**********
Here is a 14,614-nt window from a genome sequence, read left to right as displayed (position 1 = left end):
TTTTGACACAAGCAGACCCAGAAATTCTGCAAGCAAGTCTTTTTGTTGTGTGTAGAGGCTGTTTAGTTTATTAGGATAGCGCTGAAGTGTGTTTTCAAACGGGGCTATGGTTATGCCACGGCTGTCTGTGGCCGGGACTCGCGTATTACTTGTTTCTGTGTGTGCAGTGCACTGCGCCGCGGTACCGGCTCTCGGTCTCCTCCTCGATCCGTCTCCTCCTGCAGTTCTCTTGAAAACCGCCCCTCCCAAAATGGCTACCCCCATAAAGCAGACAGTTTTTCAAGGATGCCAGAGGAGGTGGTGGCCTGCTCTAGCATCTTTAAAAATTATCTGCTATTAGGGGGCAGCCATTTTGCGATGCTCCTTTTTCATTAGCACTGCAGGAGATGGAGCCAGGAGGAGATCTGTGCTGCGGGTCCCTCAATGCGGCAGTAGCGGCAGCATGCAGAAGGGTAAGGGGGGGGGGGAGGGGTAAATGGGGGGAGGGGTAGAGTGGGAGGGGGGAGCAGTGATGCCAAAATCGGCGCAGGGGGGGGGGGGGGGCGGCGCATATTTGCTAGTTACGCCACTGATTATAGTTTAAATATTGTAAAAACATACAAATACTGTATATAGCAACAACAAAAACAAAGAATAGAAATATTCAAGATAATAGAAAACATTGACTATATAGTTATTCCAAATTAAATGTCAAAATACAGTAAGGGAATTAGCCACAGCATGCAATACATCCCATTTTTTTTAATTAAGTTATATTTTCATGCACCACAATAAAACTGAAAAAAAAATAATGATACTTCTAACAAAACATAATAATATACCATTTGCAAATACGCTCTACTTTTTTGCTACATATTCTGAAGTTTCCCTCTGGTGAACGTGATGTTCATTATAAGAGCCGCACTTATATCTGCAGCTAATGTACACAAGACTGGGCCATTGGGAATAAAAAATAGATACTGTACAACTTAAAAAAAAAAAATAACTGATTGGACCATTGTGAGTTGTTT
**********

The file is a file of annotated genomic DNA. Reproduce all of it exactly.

Here is a 14,614-nt window from a genome sequence, read left to right as displayed (position 1 = left end):
TTTTGACACAAGCAGACCCAGAAATTCTGCAAGCAAGTCTTTTTGTTGTGTGTAGAGGCTGTTTAGTTTATTAGGATAGCGCTGAAGTGTGTTTTCAAACGGGGCTATGGTTATGCCACGGCTGTCTGTGGCCGGGACTCGCGTATTACTTGTTTCTGTGTGTGCAGTGCACTGCGCCGCGGTACCGGCTCTCGGTCTCCTCCTCGATCCGTCTCCTCCTGCAGTTCTCTTGAAAACCGCCCCTCCCAAAATGGCTACCCCCATAAAGCAGACAGTTTTTCAAGGATGCCAGAGGAGGTGGTGGCCTGCTCTAGCATCTTTAAAAATTATCTGCTATTAGGGGGCAGCCATTTTGCGATGCTCCTTTTTCATTAGCACTGCAGGAGATGGAGCCAGGAGGAGATCTGTGCTGCGGGTCCCTCAATGCGGCAGTAGCGGCAGCATGCAGAAGGGTAAGGGGGGGGGGGAGGGGTAAATGGGGGGAGGGGTAGAGTGGGAGGGGGGAGCAGTGATGCCAAAATCGGCGCAGGGGGGGGGGGGGGGCGGCGCATATTTGCTAGTTACGCCACTGATTATAGTTTAAATATTGTAAAAACATACAAATACTGTATATAGCAACAACAAAAACAAAGAATAGAAATATTCAAGATAATAGAAAACATTGACTATATAGTTATTCCAAATTAAATGTCAAAATACAGTAAGGGAATTAGCCACAGCATGCAATACATCCCATTTTTTTTAATTAAGTTATATTTTCATGCACCACAATAAAACTGAAAAAAAAATAATGATACTTCTAACAAAACATAATAATATACCATTTGCAAATACGCTCTACTTTTTTGCTACATATTCTGAAGTTTCCCTCTGGTGAACGTGATGTTCATTATAAGAGCCGCACTTATATCTGCAGCTAATGTACACAAGACTGGGCCATTGGGAATAAAAAATAGATACTGTACAACTTAAAAAAAAAAAATAACTGATTGGACCATTGTGAGTTGTTT